The Oakland Raiders promoted offensive coordinator Hue Jackson to head coach Monday after he helped the team more than double its scoring output in his first year with the franchise.
Jackson will be formally introduced at a 4:15 p.m. ET news conference Tuesday -- two weeks after the Raiders announced they weren't picking up a contract option to keep coach Tom Cable.
"The fire in Hue will set a flame that will burn for a long time in the hearts and minds of the Raider football team and the Raider Nation," team owner Al Davis said in a statement.
Jackson was widely considered the leading contender to land the job as soon as the Raiders announced Cable's departure. This is Jackson's first head-coaching job at any level.
Jackson was hired a year ago to take over the play-calling duties from Cable and oversaw a transformation on offense. Oakland scored more than twice as many points in 2010 as it did in '09 -- and the Raiders won eight games to avoid an eighth consecutive losing season.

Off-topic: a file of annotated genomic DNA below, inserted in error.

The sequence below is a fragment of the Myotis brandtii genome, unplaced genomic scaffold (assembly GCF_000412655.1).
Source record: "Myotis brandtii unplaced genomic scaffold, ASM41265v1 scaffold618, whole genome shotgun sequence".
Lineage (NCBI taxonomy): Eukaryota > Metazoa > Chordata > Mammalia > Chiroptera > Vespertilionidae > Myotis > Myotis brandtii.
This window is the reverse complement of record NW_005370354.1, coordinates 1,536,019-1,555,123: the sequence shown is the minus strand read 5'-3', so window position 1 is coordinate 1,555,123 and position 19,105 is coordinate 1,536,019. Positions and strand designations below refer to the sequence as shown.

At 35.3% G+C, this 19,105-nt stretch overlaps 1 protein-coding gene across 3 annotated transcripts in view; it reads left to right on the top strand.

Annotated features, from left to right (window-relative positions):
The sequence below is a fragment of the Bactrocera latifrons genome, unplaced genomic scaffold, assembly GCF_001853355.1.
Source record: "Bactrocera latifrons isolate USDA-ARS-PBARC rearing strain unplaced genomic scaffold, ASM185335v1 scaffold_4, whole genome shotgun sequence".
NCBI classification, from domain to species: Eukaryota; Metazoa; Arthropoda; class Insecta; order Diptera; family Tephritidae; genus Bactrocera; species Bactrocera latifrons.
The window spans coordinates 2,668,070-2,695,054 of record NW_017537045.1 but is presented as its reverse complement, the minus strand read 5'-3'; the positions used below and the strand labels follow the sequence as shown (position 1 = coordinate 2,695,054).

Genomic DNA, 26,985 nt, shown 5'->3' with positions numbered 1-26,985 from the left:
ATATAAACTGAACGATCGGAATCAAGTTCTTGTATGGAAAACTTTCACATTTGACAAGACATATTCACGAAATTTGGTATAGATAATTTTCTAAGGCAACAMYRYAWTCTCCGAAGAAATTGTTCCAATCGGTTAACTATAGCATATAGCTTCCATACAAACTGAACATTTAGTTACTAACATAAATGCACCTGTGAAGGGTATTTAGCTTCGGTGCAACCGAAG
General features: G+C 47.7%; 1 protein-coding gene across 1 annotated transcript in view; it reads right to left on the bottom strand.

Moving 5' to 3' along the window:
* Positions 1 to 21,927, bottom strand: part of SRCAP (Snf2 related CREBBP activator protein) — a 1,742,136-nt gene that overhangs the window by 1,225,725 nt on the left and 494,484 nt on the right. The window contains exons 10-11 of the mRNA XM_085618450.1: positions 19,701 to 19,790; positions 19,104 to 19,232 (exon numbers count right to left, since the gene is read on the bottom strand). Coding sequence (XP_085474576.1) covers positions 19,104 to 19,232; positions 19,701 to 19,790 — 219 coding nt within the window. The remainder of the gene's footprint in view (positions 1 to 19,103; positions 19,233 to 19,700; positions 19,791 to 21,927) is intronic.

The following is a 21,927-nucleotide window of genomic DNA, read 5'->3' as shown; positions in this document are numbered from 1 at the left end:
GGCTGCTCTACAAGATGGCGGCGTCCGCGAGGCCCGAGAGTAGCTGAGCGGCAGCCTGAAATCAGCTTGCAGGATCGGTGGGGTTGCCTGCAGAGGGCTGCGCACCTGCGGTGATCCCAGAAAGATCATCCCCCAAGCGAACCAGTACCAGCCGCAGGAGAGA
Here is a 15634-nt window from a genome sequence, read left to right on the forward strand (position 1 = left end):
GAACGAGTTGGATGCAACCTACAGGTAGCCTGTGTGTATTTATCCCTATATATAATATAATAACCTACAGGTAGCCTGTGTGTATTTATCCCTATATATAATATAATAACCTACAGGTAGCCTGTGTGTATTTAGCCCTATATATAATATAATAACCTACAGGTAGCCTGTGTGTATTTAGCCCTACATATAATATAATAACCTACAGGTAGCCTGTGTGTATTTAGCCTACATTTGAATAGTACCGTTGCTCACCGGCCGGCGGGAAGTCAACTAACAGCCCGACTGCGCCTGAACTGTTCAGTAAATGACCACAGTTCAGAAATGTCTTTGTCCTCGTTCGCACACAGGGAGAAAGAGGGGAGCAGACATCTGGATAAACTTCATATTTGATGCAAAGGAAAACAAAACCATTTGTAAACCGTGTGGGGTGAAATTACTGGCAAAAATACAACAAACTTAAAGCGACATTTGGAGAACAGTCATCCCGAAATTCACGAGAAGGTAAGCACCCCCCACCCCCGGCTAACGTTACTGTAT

Led by quarterback Jason Campbell, a breakout season from running back Darren McFadden and big plays from rookie wide receiver Jacoby Ford, the Raiders finished sixth in the NFL in scoring with 410 points. That was the sixth-most points scored in a season in franchise history.
"That's why I came to the Raiders, was to improve, but we didn't improve fast enough," Jackson said late in the season. "... We expect to be challenging for the playoffs, challenging for our division year in and year out, and we're not getting that done, so to me, that's a disappointment. There's either first place or there's last place, and there's no in between."
That was a far different tone than the one expressed by Cable, who notably pronounced "you can't call us losers anymore," after the Raiders capped the 8-8 campaign by beating the AFC West champion Kansas City Chiefs in the season finale.
The Raiders won all six division games, but just two of their other 10. They became the first team since the 1970 NFL-AFL merger to have a perfect record in its division and not make the playoffs.